Science facts, science fiction

Issue 1/1987 | Archives online, Articles, Authors, Non-fiction

Science fiction has never been one of the great success stories of the Finnish book business. But interest in the genre is nevertheless undoubtedly greater than the sales figures give us to understand. And there are other pointers: at present, for instance, five magazines entirely devoted to the subject are published in Finland.

In 1986 the astronomical society Ursa organised a science fiction writing competition, in connection with which a preliminary bibliography of Finnish science fiction was put together.

That bibliography revealed some surprising science fiction enthusiasts: some of the best-known names in Finnish literature, such as Mika Waltari and Toivo Pekkanen, turned out to have given their imaginations a holiday at some point in their careers and turned their hands to a couple of colourful pieces of science fiction.

The Ursa competition gave cause for a kind of centenary of Finnish science fiction writing. For the first Finnish science fiction story is dated 1886, when a Helsinki journalist named Viktor Pettersson published at his own expense a story called Kolmenkymmenen vuoden jälkeen (‘After thirty years’).

Pettersson’s story is a fantasy of the future in which he imagines what Helsinki will be like in 1916. In a tale which is at times highly satirical Pettersson mocks some of the phenomena of his own time, but is also able to predict some future events astonishingly accurately; for instance, he accurately foresees the prohibition law that came into effect during the 1920s.

After Pettersson, Finnish science fiction and fantasy literature lived on almost exclusively in stories and tales intended for children, until it suddenly became extremely popular during the 1920s. A great deal of the science fiction of the 1920s is written in the spirit of machine romanticism and belief in progress characteristic of the time, but there were a few dissenting voices, such as the well-known working class writer Toivo Pekkanen, who was extremely critical of the machine romanticists who viewed the entire world through their modernist spectacles.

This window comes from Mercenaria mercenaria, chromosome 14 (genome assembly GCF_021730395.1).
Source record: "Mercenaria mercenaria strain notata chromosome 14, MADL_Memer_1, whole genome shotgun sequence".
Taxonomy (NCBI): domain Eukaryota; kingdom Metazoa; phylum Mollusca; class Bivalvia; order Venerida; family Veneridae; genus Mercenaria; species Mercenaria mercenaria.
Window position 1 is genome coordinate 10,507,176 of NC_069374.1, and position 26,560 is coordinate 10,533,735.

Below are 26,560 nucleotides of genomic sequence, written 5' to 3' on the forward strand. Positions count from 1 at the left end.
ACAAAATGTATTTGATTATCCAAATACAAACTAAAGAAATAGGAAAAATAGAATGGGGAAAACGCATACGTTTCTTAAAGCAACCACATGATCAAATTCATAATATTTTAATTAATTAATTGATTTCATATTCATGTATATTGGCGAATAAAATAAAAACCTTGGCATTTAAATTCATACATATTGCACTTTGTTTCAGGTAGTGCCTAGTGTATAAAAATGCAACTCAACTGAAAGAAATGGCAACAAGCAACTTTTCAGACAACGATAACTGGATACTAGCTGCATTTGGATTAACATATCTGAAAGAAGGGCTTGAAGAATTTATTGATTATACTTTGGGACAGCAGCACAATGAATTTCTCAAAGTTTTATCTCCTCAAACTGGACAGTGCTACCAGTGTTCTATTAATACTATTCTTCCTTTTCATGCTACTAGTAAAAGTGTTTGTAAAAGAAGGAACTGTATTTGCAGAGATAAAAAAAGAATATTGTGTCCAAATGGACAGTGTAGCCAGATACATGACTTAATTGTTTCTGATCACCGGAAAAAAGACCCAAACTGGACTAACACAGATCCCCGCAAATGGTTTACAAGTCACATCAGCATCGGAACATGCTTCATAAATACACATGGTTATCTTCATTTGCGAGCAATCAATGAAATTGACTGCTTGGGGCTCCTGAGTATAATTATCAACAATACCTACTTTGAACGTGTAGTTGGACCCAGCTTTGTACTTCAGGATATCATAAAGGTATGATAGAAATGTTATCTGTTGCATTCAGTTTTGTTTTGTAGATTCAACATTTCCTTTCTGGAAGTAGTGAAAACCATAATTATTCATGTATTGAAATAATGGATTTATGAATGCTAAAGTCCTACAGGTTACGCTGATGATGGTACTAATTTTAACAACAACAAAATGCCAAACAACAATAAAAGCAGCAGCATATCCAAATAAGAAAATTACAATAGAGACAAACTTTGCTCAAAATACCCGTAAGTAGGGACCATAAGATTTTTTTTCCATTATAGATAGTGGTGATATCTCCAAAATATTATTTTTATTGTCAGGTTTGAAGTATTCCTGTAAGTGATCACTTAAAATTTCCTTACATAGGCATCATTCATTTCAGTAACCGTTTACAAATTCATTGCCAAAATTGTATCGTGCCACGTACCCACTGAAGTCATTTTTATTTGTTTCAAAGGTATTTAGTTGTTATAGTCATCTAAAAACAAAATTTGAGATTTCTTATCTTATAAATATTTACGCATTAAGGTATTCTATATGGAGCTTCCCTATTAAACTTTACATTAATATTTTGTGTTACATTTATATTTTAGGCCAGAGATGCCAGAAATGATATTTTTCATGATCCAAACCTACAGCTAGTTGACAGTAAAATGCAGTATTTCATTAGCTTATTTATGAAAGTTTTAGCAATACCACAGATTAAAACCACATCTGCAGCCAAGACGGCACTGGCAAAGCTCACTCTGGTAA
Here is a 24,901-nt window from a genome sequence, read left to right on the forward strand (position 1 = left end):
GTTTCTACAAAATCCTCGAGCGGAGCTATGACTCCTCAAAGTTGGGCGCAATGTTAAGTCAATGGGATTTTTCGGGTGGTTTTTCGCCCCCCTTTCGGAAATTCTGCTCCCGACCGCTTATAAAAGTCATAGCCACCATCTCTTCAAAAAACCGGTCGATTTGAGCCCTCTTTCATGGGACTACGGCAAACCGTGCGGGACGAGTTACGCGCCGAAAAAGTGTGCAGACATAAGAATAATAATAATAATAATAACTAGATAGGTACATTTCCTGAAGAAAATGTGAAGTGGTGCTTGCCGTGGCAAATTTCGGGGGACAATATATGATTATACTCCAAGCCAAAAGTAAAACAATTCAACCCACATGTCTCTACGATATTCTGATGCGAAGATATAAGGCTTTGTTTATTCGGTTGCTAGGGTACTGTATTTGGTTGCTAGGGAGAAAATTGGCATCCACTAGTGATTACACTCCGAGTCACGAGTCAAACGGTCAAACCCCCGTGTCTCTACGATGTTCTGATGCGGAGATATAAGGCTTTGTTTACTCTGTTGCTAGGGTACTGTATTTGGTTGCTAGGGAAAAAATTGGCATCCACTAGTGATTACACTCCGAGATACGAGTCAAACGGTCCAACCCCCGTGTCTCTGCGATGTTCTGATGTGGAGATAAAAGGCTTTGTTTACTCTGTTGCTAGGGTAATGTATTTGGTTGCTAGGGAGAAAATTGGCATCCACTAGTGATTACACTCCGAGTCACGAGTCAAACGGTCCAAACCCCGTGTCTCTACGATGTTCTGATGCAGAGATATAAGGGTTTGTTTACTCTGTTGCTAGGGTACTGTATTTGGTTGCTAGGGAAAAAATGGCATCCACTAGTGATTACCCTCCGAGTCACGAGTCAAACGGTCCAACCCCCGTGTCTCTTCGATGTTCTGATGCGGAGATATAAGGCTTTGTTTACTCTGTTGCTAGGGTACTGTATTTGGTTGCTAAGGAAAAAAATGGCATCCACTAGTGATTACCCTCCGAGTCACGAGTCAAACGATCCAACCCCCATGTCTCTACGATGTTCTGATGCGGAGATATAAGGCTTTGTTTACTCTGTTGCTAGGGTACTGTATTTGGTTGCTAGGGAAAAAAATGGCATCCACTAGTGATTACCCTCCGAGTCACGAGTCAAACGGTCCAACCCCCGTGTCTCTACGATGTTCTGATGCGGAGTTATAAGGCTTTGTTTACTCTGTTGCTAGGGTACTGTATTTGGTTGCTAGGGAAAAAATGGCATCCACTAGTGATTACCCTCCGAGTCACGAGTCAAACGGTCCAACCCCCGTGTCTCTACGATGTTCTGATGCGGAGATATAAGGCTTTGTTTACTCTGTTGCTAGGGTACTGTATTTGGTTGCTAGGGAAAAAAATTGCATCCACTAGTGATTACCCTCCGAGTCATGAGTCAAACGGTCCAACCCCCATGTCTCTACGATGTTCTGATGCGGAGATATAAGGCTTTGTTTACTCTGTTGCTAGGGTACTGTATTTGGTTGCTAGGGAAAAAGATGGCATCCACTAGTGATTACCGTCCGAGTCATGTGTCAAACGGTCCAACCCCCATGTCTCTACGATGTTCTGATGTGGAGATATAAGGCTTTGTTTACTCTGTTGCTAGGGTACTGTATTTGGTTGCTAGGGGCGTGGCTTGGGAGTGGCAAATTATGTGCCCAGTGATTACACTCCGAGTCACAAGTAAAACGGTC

Mika Waltari, as already mentioned, also paid a brief visit to science fiction, under the pseudonym Kristian Korppi. Waltari wrote tales that can primarily be classified as horror stories, but that from time to time nevertheless border on science fiction proper.

In Finland science fiction has always surfaced after times of crisis, in the 1920s and 1940s. It is true that, for example, in the 1920s the recent First World War did not colour science fiction with pacifist optimism. On the contrary, much of it was tinged with right-wing ambitions for a Greater Finland that would spread eastwards into Russia.

In the 1930s interest in science fiction abated for a time, but by the end of the 1940s it had revived. Far and away the most prolific Finnish science fiction writer of this period was Aarne Haapakoski (alias Outsider), a kind of mass-producer of thrillers and light reading whose books sold in quantity. Outsider created a character called Atorox whose adventures ranged from the Earth to the Moon, Mars and Venus.

The 1950s, too, were relatively fat years for science fiction in Finland, but subsequently interest in such novels disappeared again. During the 1970s it was really only Erkki Ahonen who kept interest alive with his novels Paikka nimeltä Plaston (‘A place called Plaston’), Tietokonelapsi (‘Computer child’) and Syvä matka (‘Deep journey’).

From the beginning, a noticeable characteristic of Finnish science fiction has been the small part played by so called ‘hard’ science fiction. In place of expertise in the details of hard technology and the style based on it, more ‘adapted’ or ‘soft’ science fiction has been the norm in Finland.

In the past few years Finnish science fiction has returned to its starting point, young people’s and children’s books. All the same, the various science fiction writing competitions have brought a good harvest: the two latest competitions attracted hundreds of short stories.

It is hardly an exaggeration to see these as good omens for the new rise of Finnish science fiction – although predicting the future is difficult, even in these circumstances.

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